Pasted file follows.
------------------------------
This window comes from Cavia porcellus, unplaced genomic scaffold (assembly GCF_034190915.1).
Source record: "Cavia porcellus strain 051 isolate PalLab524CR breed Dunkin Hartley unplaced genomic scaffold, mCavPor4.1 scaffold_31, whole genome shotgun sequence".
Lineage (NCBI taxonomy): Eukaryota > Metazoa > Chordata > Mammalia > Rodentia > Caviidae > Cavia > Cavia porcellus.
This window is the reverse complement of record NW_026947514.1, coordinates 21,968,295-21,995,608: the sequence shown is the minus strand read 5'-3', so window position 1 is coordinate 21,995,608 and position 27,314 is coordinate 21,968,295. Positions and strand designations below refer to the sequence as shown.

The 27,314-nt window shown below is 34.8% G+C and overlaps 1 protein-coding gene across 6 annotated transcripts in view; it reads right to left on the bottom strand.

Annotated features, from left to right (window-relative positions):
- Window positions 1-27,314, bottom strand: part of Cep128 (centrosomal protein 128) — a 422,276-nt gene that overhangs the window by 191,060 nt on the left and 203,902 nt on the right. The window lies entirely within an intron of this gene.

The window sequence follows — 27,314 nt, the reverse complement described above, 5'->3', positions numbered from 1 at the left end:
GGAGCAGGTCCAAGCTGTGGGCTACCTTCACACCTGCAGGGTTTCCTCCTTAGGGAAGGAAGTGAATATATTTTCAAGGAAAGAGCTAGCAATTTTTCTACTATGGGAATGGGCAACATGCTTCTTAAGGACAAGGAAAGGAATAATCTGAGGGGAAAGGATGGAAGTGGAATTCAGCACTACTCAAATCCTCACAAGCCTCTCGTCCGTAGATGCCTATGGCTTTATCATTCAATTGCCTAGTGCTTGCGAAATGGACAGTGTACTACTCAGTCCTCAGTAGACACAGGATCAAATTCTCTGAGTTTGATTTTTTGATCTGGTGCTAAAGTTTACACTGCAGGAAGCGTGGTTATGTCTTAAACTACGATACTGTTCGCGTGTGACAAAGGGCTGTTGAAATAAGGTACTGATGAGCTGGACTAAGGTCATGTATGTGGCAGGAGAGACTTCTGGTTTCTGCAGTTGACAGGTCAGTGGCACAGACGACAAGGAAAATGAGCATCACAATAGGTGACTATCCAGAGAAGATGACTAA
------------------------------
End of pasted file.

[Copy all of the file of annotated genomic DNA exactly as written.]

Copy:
This window comes from Cavia porcellus, unplaced genomic scaffold (assembly GCF_034190915.1).
Source record: "Cavia porcellus strain 051 isolate PalLab524CR breed Dunkin Hartley unplaced genomic scaffold, mCavPor4.1 scaffold_31, whole genome shotgun sequence".
Lineage (NCBI taxonomy): Eukaryota > Metazoa > Chordata > Mammalia > Rodentia > Caviidae > Cavia > Cavia porcellus.
This window is the reverse complement of record NW_026947514.1, coordinates 21,968,295-21,995,608: the sequence shown is the minus strand read 5'-3', so window position 1 is coordinate 21,995,608 and position 27,314 is coordinate 21,968,295. Positions and strand designations below refer to the sequence as shown.

The 27,314-nt window shown below is 34.8% G+C and overlaps 1 protein-coding gene across 6 annotated transcripts in view; it reads right to left on the bottom strand.

Annotated features, from left to right (window-relative positions):
- Window positions 1-27,314, bottom strand: part of Cep128 (centrosomal protein 128) — a 422,276-nt gene that overhangs the window by 191,060 nt on the left and 203,902 nt on the right. The window lies entirely within an intron of this gene.

The window sequence follows — 27,314 nt, the reverse complement described above, 5'->3', positions numbered from 1 at the left end:
GGAGCAGGTCCAAGCTGTGGGCTACCTTCACACCTGCAGGGTTTCCTCCTTAGGGAAGGAAGTGAATATATTTTCAAGGAAAGAGCTAGCAATTTTTCTACTATGGGAATGGGCAACATGCTTCTTAAGGACAAGGAAAGGAATAATCTGAGGGGAAAGGATGGAAGTGGAATTCAGCACTACTCAAATCCTCACAAGCCTCTCGTCCGTAGATGCCTATGGCTTTATCATTCAATTGCCTAGTGCTTGCGAAATGGACAGTGTACTACTCAGTCCTCAGTAGACACAGGATCAAATTCTCTGAGTTTGATTTTTTGATCTGGTGCTAAAGTTTACACTGCAGGAAGCGTGGTTATGTCTTAAACTACGATACTGTTCGCGTGTGACAAAGGGCTGTTGAAATAAGGTACTGATGAGCTGGACTAAGGTCATGTATGTGGCAGGAGAGACTTCTGGTTTCTGCAGTTGACAGGTCAGTGGCACAGACGACAAGGAAAATGAGCATCACAATAGGTGACTATCCAGAGAAGATGACTAA